Thursday, July 30, 2009

Scribbling...Classically, Of Course!

Today I want to point you to Heather's latest post on Sanctified Woman, and take a minute to ask, what's on your summer "book-camp" list? Heather writes,
As a homeschool parent, every summer becomes a "boot-camp" or should I say "book-camp" of sorts for me! I compile books to be read - digested - and ideas to be apprehended.

This summer The Soul of Science subtitled Christian Faith and Natural Philosophy by Nancy Pearcy and Charles Thaxton is now in my portable book bag with tattered pages and highlighted in a multitude of colors...
While I'm not a homeschool parent, I still go to book-camp every year. An ongoing part of my list this summer has been Susan Wise Bauer's The Well-Educated Mind. I have to confess: I like lists, and Bauer's book has a lot of lists from which I can check things off.

But what I like even more is that she tells my inner child, who secretly longs to scribble in the margins of books, that it's okay to emerge from the shadows.

At first, reading has to do with grammar: absorbing content and noting characters, events, order, and big ideas. But then reading starts to incorporate the dialectic, or logic stage. That, for me, is the fun part, when I pull out my pencil and begin to note the connections and reactions that appear as I process the book.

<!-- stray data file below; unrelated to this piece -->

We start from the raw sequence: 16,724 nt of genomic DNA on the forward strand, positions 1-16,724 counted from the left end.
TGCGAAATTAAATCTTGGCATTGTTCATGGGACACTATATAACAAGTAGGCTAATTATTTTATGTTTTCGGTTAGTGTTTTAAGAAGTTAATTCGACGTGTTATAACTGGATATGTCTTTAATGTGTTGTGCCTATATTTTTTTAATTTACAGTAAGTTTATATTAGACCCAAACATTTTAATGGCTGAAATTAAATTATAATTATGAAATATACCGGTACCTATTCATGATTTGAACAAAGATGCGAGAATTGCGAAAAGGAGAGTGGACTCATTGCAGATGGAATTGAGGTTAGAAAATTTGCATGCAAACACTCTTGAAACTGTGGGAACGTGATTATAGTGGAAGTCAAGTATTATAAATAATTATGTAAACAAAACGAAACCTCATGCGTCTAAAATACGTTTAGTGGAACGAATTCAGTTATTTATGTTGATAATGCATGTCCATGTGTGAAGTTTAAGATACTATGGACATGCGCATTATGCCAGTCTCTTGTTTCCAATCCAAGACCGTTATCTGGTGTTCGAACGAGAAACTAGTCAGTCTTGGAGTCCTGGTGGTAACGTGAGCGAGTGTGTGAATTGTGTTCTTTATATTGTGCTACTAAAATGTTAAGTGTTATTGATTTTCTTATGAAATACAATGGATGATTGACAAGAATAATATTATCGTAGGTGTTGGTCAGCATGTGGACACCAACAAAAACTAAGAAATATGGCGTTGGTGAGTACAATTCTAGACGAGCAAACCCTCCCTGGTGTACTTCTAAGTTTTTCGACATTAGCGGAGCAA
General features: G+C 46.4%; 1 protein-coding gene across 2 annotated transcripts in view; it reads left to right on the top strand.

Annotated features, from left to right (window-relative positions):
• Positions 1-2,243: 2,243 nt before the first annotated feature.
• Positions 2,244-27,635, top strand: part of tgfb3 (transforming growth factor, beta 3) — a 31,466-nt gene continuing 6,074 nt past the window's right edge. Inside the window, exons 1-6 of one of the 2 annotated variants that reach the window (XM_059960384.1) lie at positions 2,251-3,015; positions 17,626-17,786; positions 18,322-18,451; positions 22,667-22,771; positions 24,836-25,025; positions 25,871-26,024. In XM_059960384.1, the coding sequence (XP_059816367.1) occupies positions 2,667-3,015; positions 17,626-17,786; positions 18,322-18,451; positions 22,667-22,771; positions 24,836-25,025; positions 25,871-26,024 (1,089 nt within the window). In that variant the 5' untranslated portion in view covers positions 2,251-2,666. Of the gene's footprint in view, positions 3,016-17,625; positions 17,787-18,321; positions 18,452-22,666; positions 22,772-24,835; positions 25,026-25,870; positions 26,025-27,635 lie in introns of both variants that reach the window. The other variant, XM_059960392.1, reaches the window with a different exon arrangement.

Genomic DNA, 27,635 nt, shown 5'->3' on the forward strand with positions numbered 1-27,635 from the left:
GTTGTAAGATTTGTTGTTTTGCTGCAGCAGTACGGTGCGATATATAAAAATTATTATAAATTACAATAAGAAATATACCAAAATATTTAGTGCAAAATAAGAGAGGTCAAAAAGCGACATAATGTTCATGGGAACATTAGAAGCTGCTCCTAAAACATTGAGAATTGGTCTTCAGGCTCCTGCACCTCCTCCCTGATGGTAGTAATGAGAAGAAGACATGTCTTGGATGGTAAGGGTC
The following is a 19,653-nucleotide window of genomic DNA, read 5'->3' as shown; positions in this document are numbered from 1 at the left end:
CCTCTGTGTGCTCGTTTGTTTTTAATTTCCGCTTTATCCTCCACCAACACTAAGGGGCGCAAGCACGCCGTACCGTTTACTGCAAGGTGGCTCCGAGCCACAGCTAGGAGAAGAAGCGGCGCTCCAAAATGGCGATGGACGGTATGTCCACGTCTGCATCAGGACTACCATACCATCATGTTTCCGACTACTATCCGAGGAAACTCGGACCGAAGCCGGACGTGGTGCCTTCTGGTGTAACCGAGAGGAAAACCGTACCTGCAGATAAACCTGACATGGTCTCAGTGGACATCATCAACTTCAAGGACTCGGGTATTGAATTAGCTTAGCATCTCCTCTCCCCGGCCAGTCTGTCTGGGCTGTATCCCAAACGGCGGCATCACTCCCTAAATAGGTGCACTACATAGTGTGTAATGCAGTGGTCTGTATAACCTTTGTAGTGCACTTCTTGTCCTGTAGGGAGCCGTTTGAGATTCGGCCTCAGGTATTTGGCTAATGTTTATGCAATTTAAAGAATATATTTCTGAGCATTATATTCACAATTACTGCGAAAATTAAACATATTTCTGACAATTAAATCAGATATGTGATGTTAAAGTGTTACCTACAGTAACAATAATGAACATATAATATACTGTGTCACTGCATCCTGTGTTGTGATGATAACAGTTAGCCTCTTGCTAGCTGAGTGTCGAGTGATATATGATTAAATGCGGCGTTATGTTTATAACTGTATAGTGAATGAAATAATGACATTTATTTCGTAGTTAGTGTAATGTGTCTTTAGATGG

For example... Author is assuming here that X is true, but has said elsewhere that Y is true. Or, When did Character begin to describe herself this way? Last chapter was different. Or, This quote sounds more like author than character.

I'm reading Eagleton's Literary Theory in prep for grad school, and I'm having a great time disagreeing with the man via pencil notes scribbled all over the pages. I don't own Homer's Iliad, so sticky notes are doing the job nicely for my less-vehement commentary.

Then, when I finish and begin to formulate my judgment of the book, I have plenty of material from which to work.

But there's another reason I like The Well-Educated Mind. I like it because it reminds me that my learning journey never ends. There will always be more lists, more books to read, more big ideas to chew on and savor, and I have a lifetime to work through them, one #2 pencil at a time.

...because everyday adventures can be classical opportunities too...

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